Dance teams, marching bands and scores of other groups paraded in the rain in downtown San Diego Sunday to honor the legacy of Dr. Martin Luther King Jr.
“We’re out here in the rain because it’s important to us,” National City resident Liliana Armenta said, as she stood in the downpour alongside her 12-year-old daughter during the 41st annual Martin Luther King Jr. Parade.
It marked a return after the event was canceled in 2021 and last year because of the COVID-19 pandemic.
Armenta, 48, was one of several parents who said they viewed the parade as an opportunity to teach their children about the principles King stood for, including unity and racial equality.
“I would want people to always remember what Martin Luther King did for all of us, and just to keep him alive through our actions,” Armenta said.
Organizers say the parade is one of the largest of its kind in the U.S. The event is organized by a group King belonged to: the Zeta Sigma Lambda Chapter of Alpha Phi Alpha Fraternity Inc., the oldest African American fraternity.
In addition to dance teams and marching bands, the parade — which traveled down Harbor Avenue near the County Administration Center and the Embarcadero — included a variety of groups, such as Morse High School’s Junior Reserve Officers’ Training Corps and House of Ukraine.
A San Diego State University float had a portrait of King as its centerpiece, along with the phrase “Dreaming of Equality.”
Nakiyah Phillips tried to keep the energy up, cheering as she walked alongside her 16-year-old daughter’s hip hop and majorette dance team, Diamond Dolls.
“We’re out here today to celebrate Martin Luther King (Jr.) Day, get the girls out and enjoy the community and have a beautiful day in this beautiful, rainy weather,” Phillips said. “The girls are just pushing through with their tenacity, and getting out here and having fun no matter rain, shine or cold weather.”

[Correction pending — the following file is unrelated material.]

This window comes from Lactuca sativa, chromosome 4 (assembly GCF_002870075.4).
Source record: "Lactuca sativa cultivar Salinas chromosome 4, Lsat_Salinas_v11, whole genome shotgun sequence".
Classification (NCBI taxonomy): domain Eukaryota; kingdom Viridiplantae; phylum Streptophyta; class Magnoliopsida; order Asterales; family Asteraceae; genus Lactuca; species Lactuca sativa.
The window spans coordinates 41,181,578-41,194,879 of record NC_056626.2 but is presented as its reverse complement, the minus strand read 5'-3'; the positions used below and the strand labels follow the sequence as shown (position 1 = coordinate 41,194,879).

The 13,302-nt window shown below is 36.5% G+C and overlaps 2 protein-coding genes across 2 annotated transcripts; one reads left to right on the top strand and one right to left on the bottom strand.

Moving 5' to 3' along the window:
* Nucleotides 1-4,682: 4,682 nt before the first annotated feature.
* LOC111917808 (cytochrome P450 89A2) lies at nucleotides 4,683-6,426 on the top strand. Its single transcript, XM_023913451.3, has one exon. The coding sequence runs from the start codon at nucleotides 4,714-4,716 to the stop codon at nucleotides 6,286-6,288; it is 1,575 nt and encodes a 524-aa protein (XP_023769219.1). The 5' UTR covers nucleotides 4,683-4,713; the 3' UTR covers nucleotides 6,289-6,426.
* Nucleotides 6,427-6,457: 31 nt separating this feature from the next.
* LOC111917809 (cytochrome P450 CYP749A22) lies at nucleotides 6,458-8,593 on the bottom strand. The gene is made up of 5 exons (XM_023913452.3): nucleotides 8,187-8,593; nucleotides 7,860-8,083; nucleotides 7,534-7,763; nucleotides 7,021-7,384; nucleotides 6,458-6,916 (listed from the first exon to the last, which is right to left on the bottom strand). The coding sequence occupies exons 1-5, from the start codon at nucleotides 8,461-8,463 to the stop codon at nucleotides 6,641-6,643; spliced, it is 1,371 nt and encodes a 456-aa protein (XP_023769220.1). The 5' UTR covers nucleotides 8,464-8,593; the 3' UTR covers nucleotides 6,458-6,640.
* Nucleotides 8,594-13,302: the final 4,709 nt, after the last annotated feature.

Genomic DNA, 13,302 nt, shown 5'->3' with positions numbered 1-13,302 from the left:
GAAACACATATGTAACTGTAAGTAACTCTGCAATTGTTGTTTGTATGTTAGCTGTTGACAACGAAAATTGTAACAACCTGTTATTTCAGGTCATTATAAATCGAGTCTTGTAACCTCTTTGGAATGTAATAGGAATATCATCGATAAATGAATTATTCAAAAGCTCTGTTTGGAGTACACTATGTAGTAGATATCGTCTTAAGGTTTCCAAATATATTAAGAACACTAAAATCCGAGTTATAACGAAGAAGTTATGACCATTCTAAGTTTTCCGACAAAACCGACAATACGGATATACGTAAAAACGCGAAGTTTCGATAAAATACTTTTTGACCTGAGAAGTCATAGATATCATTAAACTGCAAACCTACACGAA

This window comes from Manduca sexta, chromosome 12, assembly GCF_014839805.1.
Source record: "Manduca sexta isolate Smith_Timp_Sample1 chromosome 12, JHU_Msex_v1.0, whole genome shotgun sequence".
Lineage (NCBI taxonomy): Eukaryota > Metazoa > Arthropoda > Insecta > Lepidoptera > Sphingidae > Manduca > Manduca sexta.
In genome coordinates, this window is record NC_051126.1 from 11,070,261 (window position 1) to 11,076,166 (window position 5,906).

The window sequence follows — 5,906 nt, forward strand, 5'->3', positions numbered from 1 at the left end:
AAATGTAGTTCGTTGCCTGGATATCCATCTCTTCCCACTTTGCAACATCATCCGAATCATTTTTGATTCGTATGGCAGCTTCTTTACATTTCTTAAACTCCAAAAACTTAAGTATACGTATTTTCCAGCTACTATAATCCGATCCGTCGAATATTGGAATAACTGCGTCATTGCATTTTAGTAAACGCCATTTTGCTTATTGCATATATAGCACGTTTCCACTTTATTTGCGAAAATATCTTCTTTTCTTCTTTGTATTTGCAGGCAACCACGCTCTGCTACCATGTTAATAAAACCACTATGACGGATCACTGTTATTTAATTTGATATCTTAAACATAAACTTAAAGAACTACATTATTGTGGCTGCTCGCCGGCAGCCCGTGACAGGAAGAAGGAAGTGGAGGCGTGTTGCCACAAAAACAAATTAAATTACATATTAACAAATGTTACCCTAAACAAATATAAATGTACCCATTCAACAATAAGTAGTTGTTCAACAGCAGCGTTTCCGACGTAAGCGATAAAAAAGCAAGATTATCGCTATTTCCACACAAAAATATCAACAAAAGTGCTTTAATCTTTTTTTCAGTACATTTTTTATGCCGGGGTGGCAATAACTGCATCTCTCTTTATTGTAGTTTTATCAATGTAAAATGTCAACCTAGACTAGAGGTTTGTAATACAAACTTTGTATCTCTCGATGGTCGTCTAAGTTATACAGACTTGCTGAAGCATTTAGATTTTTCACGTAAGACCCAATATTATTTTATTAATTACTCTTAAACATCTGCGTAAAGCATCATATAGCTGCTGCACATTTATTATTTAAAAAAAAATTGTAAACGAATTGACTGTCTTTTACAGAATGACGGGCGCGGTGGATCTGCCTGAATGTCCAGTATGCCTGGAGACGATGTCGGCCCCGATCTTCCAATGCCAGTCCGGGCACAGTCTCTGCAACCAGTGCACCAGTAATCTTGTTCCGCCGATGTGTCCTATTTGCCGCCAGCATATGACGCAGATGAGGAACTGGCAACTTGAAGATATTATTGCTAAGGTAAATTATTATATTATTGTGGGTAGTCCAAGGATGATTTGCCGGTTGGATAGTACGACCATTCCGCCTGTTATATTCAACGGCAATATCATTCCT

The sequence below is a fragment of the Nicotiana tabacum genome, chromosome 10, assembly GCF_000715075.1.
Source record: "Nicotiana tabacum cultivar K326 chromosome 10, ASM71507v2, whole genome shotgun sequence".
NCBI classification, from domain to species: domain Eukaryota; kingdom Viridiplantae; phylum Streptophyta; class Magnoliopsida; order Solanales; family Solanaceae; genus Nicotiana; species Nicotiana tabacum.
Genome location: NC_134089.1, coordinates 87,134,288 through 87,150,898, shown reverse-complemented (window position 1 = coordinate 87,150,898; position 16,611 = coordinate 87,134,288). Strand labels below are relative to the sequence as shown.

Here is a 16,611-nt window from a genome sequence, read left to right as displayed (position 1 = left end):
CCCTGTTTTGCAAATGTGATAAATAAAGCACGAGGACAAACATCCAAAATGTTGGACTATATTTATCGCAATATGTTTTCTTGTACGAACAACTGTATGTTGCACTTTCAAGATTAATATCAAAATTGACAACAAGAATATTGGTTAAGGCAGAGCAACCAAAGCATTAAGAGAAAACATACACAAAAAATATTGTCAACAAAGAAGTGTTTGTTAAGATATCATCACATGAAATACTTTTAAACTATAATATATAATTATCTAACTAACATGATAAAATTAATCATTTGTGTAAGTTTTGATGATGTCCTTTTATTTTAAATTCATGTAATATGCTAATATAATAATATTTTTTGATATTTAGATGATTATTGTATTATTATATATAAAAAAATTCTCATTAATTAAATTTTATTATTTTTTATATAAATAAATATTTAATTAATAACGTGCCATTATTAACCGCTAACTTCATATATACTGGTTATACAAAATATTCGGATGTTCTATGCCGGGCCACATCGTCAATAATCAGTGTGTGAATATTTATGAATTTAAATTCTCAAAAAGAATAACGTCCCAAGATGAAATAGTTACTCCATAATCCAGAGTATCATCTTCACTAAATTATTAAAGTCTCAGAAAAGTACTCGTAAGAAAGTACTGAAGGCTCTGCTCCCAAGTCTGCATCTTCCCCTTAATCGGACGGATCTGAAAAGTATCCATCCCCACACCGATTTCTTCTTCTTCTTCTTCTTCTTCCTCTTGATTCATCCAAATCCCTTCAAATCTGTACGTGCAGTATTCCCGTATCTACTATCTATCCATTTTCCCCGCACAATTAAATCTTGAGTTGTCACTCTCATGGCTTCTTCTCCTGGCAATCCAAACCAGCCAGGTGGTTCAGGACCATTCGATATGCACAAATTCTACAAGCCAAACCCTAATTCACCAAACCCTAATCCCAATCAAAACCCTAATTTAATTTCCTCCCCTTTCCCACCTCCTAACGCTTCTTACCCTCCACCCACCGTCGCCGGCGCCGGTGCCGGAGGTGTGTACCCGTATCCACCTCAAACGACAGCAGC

Several organizations that participated in the parade aim to honor King’s legacy through their work. Among them is Black Deported Veterans of America, a San Diego-based organization that was founded last year and supports veterans who face deportation or were recently deported. The group works with veterans from all over the world, including countries in Africa and the Caribbean. The organization advocates on their behalf, connects them with lawyers and supports them in other ways.
“The country has deported them for one reason or another, but we say that after the person has served their country, has served well, they should be granted citizenship, period,” said member Yusef Miller, a veteran who served 24 years in the Navy, including stints in Iraq and Afghanistan.
“They fought for the principles of this country that Martin Luther King stood for, and now that they’ve served the country, they don’t get to enjoy the same things they fought for,” Miller added.
This year, Martin Luther King Jr. Day is officially observed on Monday. It is usually observed on King’s birthday, Jan. 15.